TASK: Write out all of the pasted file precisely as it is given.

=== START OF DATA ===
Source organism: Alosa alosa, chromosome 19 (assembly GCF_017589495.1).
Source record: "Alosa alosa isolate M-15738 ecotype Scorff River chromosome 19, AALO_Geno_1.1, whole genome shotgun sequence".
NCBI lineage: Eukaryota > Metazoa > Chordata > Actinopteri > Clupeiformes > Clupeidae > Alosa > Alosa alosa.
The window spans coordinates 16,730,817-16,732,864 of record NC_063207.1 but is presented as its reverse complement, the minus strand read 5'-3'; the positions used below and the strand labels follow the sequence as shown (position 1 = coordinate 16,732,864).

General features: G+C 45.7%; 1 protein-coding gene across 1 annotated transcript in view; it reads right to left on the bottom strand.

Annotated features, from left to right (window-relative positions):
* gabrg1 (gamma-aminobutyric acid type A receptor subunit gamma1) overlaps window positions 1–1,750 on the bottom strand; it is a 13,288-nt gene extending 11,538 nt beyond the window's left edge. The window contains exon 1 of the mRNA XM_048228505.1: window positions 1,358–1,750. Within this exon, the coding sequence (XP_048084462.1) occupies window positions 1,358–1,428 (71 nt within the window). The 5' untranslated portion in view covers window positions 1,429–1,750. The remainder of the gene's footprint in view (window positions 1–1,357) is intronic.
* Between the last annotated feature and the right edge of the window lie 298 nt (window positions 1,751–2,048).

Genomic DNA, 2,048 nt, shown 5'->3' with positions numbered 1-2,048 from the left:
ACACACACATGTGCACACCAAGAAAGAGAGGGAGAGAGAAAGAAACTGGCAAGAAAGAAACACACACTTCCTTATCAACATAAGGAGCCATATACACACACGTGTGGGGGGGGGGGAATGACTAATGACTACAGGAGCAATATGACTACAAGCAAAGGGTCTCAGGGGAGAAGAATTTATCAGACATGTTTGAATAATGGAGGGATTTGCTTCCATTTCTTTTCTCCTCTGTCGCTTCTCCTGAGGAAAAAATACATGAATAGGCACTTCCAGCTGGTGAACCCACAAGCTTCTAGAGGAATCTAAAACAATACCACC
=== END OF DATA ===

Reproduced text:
Source organism: Alosa alosa, chromosome 19 (assembly GCF_017589495.1).
Source record: "Alosa alosa isolate M-15738 ecotype Scorff River chromosome 19, AALO_Geno_1.1, whole genome shotgun sequence".
NCBI lineage: Eukaryota > Metazoa > Chordata > Actinopteri > Clupeiformes > Clupeidae > Alosa > Alosa alosa.
The window spans coordinates 16,730,817-16,732,864 of record NC_063207.1 but is presented as its reverse complement, the minus strand read 5'-3'; the positions used below and the strand labels follow the sequence as shown (position 1 = coordinate 16,732,864).

General features: G+C 45.7%; 1 protein-coding gene across 1 annotated transcript in view; it reads right to left on the bottom strand.

Annotated features, from left to right (window-relative positions):
* gabrg1 (gamma-aminobutyric acid type A receptor subunit gamma1) overlaps window positions 1–1,750 on the bottom strand; it is a 13,288-nt gene extending 11,538 nt beyond the window's left edge. The window contains exon 1 of the mRNA XM_048228505.1: window positions 1,358–1,750. Within this exon, the coding sequence (XP_048084462.1) occupies window positions 1,358–1,428 (71 nt within the window). The 5' untranslated portion in view covers window positions 1,429–1,750. The remainder of the gene's footprint in view (window positions 1–1,357) is intronic.
* Between the last annotated feature and the right edge of the window lie 298 nt (window positions 1,751–2,048).

Genomic DNA, 2,048 nt, shown 5'->3' with positions numbered 1-2,048 from the left:
ACACACACATGTGCACACCAAGAAAGAGAGGGAGAGAGAAAGAAACTGGCAAGAAAGAAACACACACTTCCTTATCAACATAAGGAGCCATATACACACACGTGTGGGGGGGGGGGAATGACTAATGACTACAGGAGCAATATGACTACAAGCAAAGGGTCTCAGGGGAGAAGAATTTATCAGACATGTTTGAATAATGGAGGGATTTGCTTCCATTTCTTTTCTCCTCTGTCGCTTCTCCTGAGGAAAAAATACATGAATAGGCACTTCCAGCTGGTGAACCCACAAGCTTCTAGAGGAATCTAAAACAATACCACC